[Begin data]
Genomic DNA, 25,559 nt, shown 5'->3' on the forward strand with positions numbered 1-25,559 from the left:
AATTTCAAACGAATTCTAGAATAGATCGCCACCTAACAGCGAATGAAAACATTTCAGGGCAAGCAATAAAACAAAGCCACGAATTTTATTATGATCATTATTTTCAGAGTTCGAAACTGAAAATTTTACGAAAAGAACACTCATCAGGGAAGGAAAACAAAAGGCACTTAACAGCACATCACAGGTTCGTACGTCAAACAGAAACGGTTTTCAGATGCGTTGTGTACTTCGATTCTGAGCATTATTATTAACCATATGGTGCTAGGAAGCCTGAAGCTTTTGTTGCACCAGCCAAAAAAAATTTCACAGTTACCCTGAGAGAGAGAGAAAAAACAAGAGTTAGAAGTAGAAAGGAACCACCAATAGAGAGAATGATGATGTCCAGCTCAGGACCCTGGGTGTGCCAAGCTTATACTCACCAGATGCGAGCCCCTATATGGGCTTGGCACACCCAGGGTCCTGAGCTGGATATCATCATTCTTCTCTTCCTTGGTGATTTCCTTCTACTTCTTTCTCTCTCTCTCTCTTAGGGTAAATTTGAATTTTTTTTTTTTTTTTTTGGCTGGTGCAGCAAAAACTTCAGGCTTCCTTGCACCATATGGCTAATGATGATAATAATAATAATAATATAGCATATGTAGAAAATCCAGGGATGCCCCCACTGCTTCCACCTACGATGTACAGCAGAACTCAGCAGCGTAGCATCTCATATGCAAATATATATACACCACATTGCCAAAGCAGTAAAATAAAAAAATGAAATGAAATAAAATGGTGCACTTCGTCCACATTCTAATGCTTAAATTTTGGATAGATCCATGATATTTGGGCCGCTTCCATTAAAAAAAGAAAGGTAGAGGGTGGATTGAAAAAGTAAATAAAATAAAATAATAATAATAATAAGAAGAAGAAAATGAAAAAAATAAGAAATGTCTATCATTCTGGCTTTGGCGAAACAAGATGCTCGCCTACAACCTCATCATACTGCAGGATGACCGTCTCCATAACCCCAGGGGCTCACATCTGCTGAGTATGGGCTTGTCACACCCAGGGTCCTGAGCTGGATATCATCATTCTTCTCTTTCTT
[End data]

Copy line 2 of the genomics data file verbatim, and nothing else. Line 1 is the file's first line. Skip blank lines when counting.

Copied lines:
AATTTCAAACGAATTCTAGAATAGATCGCCACCTAACAGCGAATGAAAACATTTCAGGGCAAGCAATAAAACAAAGCCACGAATTTTATTATGATCATTATTTTCAGAGTTCGAAACTGAAAATTTTACGAAAAGAACACTCATCAGGGAAGGAAAACAAAAGGCACTTAACAGCACATCACAGGTTCGTACGTCAAACAGAAACGGTTTTCAGATGCGTTGTGTACTTCGATTCTGAGCATTATTATTAACCATATGGTGCTAGGAAGCCTGAAGCTTTTGTTGCACCAGCCAAAAAAAATTTCACAGTTACCCTGAGAGAGAGAGAAAAAACAAGAGTTAGAAGTAGAAAGGAACCACCAATAGAGAGAATGATGATGTCCAGCTCAGGACCCTGGGTGTGCCAAGCTTATACTCACCAGATGCGAGCCCCTATATGGGCTTGGCACACCCAGGGTCCTGAGCTGGATATCATCATTCTTCTCTTCCTTGGTGATTTCCTTCTACTTCTTTCTCTCTCTCTCTCTTAGGGTAAATTTGAATTTTTTTTTTTTTTTTTTGGCTGGTGCAGCAAAAACTTCAGGCTTCCTTGCACCATATGGCTAATGATGATAATAATAATAATAATATAGCATATGTAGAAAATCCAGGGATGCCCCCACTGCTTCCACCTACGATGTACAGCAGAACTCAGCAGCGTAGCATCTCATATGCAAATATATATACACCACATTGCCAAAGCAGTAAAATAAAAAAATGAAATGAAATAAAATGGTGCACTTCGTCCACATTCTAATGCTTAAATTTTGGATAGATCCATGATATTTGGGCCGCTTCCATTAAAAAAAGAAAGGTAGAGGGTGGATTGAAAAAGTAAATAAAATAAAATAATAATAATAATAAGAAGAAGAAAATGAAAAAAATAAGAAATGTCTATCATTCTGGCTTTGGCGAAACAAGATGCTCGCCTACAACCTCATCATACTGCAGGATGACCGTCTCCATAACCCCAGGGGCTCACATCTGCTGAGTATGGGCTTGTCACACCCAGGGTCCTGAGCTGGATATCATCATTCTTCTCTTTCTT